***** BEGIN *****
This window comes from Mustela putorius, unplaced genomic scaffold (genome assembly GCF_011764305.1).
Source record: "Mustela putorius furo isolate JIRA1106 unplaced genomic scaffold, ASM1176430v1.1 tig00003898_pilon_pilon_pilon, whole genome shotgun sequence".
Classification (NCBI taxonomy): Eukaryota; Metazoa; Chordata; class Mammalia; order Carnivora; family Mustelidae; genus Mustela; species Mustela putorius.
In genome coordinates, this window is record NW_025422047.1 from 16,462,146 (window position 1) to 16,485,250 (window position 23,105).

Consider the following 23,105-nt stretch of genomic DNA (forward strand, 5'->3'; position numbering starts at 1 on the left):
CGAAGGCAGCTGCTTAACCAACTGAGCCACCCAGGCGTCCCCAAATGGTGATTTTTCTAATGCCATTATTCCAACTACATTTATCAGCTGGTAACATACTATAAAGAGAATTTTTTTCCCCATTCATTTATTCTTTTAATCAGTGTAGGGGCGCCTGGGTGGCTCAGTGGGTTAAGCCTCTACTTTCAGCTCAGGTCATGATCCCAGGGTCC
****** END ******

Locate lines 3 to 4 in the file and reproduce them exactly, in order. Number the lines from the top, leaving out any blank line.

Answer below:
Classification (NCBI taxonomy): Eukaryota; Metazoa; Chordata; class Mammalia; order Carnivora; family Mustelidae; genus Mustela; species Mustela putorius.
In genome coordinates, this window is record NW_025422047.1 from 16,462,146 (window position 1) to 16,485,250 (window position 23,105).